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FCC calls on consumers to share their broadband speeds

The agency is crowdsourcing speed test results in order to improve the accuracy of its broadband maps

Photo (c) Westend61 - Getty Images
The Federal Communications Commission is encouraging consumers to test their broadband internet speeds using its speed test app. The agency’s Acting Chair Jessica Rosenworcel says doing so will help bolster the FCC's mission of collecting more accurate information on broadband speeds in different parts of the U.S. 

“To close the gap between digital haves and have nots, we are working to build a comprehensive, user-friendly dataset on broadband availability,” Rosenworcel said in a statement. 

“Expanding the base of consumers who use the FCC Speed Test app will enable us to provide improved coverage information to the public and add to the measurement tools we’re developing to show where broadband is truly available throughout the United States.”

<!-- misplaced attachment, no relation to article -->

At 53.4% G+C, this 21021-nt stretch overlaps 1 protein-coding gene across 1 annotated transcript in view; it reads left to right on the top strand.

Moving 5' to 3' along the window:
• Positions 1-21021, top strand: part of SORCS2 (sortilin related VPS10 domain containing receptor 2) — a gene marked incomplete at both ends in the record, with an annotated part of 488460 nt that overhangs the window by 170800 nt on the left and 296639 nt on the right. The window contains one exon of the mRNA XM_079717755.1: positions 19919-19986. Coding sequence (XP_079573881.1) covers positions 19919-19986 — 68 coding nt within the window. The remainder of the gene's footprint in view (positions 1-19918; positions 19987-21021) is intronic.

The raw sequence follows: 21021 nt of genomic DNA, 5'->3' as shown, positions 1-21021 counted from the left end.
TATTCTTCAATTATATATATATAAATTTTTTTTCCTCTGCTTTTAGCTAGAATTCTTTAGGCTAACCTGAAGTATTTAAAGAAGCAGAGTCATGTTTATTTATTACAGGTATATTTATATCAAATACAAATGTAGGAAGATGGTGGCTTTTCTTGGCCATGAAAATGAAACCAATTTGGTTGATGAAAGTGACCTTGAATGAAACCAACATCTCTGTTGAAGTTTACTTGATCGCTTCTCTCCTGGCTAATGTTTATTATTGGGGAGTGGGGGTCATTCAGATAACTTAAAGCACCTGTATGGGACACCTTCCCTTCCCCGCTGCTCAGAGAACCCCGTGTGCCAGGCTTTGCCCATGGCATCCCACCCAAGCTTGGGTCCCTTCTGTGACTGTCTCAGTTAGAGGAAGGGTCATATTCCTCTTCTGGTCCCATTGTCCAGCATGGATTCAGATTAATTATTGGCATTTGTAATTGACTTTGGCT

Crowdsourcing speed test data

Closing the digital divide has been a top priority for the FCC in recent years. The agency is currently striving to improve the accuracy of its coverage maps in order to paint a clearer picture of where improvements are needed. 

Currently, these maps primarily feature data from ISPs like Comcast and Verizon. Studies have found that the FCC’s estimates of how many Americans lack access to a broadband connection starkly contrast other data. 

A 2019 study from Microsoft found that around 163 million people could not access the internet at or above broadband speeds. At the time, the FCC had put that number at an estimated 25 million people. The agency is now asking consumers to share their broadband speeds to help enhance the accuracy of its broadband maps. 

Using the FCC’s Speed Test app “helps crowdsource data about broadband across the country that we can use to build better maps showing where service is and is not,” Rosenworcel tweeted. 

The FCC’s Speed Test App can be downloaded from the Google Play Store for Android devices or the Apple App Store for iOS devices. The FCC says it will protect the privacy and confidentiality of consumers who decide to share their speed test results. 

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